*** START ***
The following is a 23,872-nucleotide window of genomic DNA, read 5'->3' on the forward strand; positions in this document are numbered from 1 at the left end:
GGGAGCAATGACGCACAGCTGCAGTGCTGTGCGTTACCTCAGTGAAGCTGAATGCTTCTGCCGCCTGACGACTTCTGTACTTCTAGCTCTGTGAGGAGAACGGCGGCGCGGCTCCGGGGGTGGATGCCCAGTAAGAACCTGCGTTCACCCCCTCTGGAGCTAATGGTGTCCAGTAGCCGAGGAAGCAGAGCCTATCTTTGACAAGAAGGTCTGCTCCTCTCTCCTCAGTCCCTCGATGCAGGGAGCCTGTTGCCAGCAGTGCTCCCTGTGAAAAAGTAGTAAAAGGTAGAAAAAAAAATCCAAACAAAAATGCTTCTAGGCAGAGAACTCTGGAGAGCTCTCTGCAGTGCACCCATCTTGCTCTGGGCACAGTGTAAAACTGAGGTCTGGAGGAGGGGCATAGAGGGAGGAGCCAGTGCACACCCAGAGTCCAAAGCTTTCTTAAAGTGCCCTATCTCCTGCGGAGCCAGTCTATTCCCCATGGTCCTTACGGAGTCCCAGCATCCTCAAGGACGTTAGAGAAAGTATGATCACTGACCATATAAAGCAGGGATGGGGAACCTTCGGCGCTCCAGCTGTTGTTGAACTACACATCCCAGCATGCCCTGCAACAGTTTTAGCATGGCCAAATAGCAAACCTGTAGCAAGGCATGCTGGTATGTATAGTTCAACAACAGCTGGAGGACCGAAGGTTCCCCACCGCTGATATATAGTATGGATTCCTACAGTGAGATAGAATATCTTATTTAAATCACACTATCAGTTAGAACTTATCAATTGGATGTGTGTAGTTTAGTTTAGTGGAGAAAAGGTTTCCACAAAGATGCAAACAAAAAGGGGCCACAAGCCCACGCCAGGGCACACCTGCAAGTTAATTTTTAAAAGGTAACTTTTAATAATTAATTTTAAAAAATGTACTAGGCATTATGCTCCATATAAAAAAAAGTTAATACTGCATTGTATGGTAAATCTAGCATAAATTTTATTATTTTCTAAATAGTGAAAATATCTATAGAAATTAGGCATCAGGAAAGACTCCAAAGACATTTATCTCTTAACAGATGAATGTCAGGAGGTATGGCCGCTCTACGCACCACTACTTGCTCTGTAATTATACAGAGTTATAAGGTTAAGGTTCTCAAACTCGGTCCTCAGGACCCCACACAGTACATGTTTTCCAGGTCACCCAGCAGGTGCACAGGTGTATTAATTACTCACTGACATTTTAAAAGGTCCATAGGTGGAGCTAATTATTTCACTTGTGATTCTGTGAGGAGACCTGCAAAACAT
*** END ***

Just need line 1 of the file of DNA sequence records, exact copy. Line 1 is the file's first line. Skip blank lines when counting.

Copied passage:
The following is a 23,872-nucleotide window of genomic DNA, read 5'->3' on the forward strand; positions in this document are numbered from 1 at the left end: